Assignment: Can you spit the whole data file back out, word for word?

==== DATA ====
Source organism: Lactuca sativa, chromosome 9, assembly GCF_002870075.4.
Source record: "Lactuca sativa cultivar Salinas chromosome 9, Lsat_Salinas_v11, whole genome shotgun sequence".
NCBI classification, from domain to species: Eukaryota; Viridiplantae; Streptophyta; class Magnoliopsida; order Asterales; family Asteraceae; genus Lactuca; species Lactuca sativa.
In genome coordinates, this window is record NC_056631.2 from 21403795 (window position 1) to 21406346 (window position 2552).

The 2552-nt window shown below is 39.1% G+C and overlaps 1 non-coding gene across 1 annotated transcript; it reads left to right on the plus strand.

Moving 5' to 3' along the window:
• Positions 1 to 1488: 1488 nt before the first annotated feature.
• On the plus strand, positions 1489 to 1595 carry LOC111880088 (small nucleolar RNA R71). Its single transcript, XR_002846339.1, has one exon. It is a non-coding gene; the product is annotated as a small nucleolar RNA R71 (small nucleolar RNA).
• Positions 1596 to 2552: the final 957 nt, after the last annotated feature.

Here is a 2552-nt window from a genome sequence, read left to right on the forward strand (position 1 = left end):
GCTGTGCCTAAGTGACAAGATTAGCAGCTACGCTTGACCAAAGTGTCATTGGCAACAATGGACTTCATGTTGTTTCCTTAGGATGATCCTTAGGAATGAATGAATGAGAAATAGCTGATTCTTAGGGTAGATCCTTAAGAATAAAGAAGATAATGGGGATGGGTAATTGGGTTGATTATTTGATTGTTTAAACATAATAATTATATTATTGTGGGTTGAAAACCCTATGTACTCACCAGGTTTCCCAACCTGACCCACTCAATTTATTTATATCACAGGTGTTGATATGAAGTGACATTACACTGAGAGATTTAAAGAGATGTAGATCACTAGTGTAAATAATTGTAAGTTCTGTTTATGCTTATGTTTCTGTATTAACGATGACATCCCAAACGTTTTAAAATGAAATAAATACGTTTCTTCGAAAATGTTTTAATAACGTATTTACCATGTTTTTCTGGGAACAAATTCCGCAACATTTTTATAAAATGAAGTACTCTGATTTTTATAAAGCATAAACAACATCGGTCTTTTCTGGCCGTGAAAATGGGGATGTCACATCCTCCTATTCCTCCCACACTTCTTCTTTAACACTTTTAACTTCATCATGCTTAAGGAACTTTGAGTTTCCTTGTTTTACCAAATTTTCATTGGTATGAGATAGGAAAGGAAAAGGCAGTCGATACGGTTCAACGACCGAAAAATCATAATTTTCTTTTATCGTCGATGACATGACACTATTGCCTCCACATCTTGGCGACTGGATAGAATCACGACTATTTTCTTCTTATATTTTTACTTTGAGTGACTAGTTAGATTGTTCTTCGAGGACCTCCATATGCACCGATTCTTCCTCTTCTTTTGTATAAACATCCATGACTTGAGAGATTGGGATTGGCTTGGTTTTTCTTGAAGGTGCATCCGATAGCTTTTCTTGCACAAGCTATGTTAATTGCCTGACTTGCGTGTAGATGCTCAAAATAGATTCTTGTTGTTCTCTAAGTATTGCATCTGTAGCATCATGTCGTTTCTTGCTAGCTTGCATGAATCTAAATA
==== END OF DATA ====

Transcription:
Source organism: Lactuca sativa, chromosome 9, assembly GCF_002870075.4.
Source record: "Lactuca sativa cultivar Salinas chromosome 9, Lsat_Salinas_v11, whole genome shotgun sequence".
NCBI classification, from domain to species: Eukaryota; Viridiplantae; Streptophyta; class Magnoliopsida; order Asterales; family Asteraceae; genus Lactuca; species Lactuca sativa.
In genome coordinates, this window is record NC_056631.2 from 21403795 (window position 1) to 21406346 (window position 2552).

The 2552-nt window shown below is 39.1% G+C and overlaps 1 non-coding gene across 1 annotated transcript; it reads left to right on the plus strand.

Moving 5' to 3' along the window:
• Positions 1 to 1488: 1488 nt before the first annotated feature.
• On the plus strand, positions 1489 to 1595 carry LOC111880088 (small nucleolar RNA R71). Its single transcript, XR_002846339.1, has one exon. It is a non-coding gene; the product is annotated as a small nucleolar RNA R71 (small nucleolar RNA).
• Positions 1596 to 2552: the final 957 nt, after the last annotated feature.

Here is a 2552-nt window from a genome sequence, read left to right on the forward strand (position 1 = left end):
GCTGTGCCTAAGTGACAAGATTAGCAGCTACGCTTGACCAAAGTGTCATTGGCAACAATGGACTTCATGTTGTTTCCTTAGGATGATCCTTAGGAATGAATGAATGAGAAATAGCTGATTCTTAGGGTAGATCCTTAAGAATAAAGAAGATAATGGGGATGGGTAATTGGGTTGATTATTTGATTGTTTAAACATAATAATTATATTATTGTGGGTTGAAAACCCTATGTACTCACCAGGTTTCCCAACCTGACCCACTCAATTTATTTATATCACAGGTGTTGATATGAAGTGACATTACACTGAGAGATTTAAAGAGATGTAGATCACTAGTGTAAATAATTGTAAGTTCTGTTTATGCTTATGTTTCTGTATTAACGATGACATCCCAAACGTTTTAAAATGAAATAAATACGTTTCTTCGAAAATGTTTTAATAACGTATTTACCATGTTTTTCTGGGAACAAATTCCGCAACATTTTTATAAAATGAAGTACTCTGATTTTTATAAAGCATAAACAACATCGGTCTTTTCTGGCCGTGAAAATGGGGATGTCACATCCTCCTATTCCTCCCACACTTCTTCTTTAACACTTTTAACTTCATCATGCTTAAGGAACTTTGAGTTTCCTTGTTTTACCAAATTTTCATTGGTATGAGATAGGAAAGGAAAAGGCAGTCGATACGGTTCAACGACCGAAAAATCATAATTTTCTTTTATCGTCGATGACATGACACTATTGCCTCCACATCTTGGCGACTGGATAGAATCACGACTATTTTCTTCTTATATTTTTACTTTGAGTGACTAGTTAGATTGTTCTTCGAGGACCTCCATATGCACCGATTCTTCCTCTTCTTTTGTATAAACATCCATGACTTGAGAGATTGGGATTGGCTTGGTTTTTCTTGAAGGTGCATCCGATAGCTTTTCTTGCACAAGCTATGTTAATTGCCTGACTTGCGTGTAGATGCTCAAAATAGATTCTTGTTGTTCTCTAAGTATTGCATCTGTAGCATCATGTCGTTTCTTGCTAGCTTGCATGAATCTAAATA